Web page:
Thirty million to 40 million homes in the United States have outdoor decks, and all of them require steady maintenance. Mark Clement, a Philadephia-based pro contractor and host of a weekly radio show, My Fix It Up Life, said there's a reason decks should receive attention in the spring.
It’s the only structure that many do-it-yourselfers build -- often without permits -- and they carry the weight of you, your children and guests, he said. And it’s entirely outside and open to the elements.
Clement advises doing what the pros call a “re-skin” instead of building a new deck.
Uneven drying and exposure to the sun, Clement said, take their tolls on decks. But if the support structure is sound, you may replace only the boards that form the floor -- a project that requires just a weekend.
Clement said the existing deck boards must be removed first.
The secret that deck-builders use is that you only cut the first couple of (replacement) boards to fit, he said.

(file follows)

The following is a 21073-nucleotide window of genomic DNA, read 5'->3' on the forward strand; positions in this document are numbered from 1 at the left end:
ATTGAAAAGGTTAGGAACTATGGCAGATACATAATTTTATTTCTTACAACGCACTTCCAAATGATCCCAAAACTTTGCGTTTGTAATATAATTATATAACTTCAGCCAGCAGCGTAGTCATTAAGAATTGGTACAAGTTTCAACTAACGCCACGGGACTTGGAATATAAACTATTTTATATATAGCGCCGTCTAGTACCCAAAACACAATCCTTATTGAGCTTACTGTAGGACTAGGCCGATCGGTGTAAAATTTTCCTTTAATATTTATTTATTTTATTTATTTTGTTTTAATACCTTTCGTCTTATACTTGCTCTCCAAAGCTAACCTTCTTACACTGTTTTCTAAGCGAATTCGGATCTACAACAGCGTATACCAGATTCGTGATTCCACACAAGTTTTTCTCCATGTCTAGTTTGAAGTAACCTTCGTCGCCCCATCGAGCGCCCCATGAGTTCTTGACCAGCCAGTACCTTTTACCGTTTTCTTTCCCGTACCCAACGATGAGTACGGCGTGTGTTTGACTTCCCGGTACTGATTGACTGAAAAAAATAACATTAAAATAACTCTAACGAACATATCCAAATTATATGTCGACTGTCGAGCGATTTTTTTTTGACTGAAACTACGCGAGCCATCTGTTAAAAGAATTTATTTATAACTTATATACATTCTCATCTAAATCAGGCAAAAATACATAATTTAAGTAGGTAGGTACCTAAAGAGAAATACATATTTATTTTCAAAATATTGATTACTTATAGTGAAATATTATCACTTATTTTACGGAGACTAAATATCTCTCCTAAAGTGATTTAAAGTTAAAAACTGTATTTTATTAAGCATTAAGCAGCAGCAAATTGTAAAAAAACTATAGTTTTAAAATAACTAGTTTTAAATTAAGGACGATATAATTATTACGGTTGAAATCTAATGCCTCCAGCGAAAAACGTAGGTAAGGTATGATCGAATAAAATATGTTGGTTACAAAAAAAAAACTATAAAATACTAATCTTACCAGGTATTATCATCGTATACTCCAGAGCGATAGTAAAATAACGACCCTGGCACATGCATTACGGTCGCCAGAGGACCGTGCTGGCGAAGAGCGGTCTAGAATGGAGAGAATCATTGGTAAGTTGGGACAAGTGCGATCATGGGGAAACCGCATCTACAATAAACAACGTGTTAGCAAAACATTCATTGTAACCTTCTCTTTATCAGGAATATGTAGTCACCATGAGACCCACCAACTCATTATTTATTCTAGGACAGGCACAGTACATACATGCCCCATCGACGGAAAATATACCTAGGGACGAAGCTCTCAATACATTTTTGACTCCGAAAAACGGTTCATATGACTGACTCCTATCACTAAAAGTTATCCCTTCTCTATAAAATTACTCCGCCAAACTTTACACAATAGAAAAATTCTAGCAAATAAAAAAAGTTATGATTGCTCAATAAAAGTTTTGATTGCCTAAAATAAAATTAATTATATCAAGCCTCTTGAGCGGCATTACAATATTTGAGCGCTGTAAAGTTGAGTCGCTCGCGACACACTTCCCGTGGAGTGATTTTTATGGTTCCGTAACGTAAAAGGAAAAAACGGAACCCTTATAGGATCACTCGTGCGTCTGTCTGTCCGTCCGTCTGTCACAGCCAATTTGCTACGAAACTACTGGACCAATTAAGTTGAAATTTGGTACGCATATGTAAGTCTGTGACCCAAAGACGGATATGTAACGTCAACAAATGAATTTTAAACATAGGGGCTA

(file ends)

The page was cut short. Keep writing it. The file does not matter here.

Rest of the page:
The next step is to place the rest of the boards and use galvanized screws to secure them. Snap a chalk line to create a straight edge and use a circular saw to trim them evenly. If you cut the boards first, you will have uneven lengths.
The easiest way to calculate the cost is to get a linear-foot price from a local lumber yard. Clement advises determining the square footage of your existing deck and the width and thickness of the current boards. Take those measurements to the retailer.
They will help you calculate how much wood you'll need and also budget for fasteners, Clement said.
The cost for hiring a pro for a deck re-skinning -- not including materials -- would be at least $600, he said.
It’s a super-fun project, he said, and you can use it right away and enjoy.
Read more: Home Upkeep: Mid-Scale Repair Projects Worth Doing | eHow.com http://www.ehow.com/feature_12222997_home-upkeep-midscale-repair-projects-worth-doing.html#ixzz1s1zMrvbe
Posted on: Saturday the 14th of April 2012.
Total views: 3090
Written by: Kim Pileggi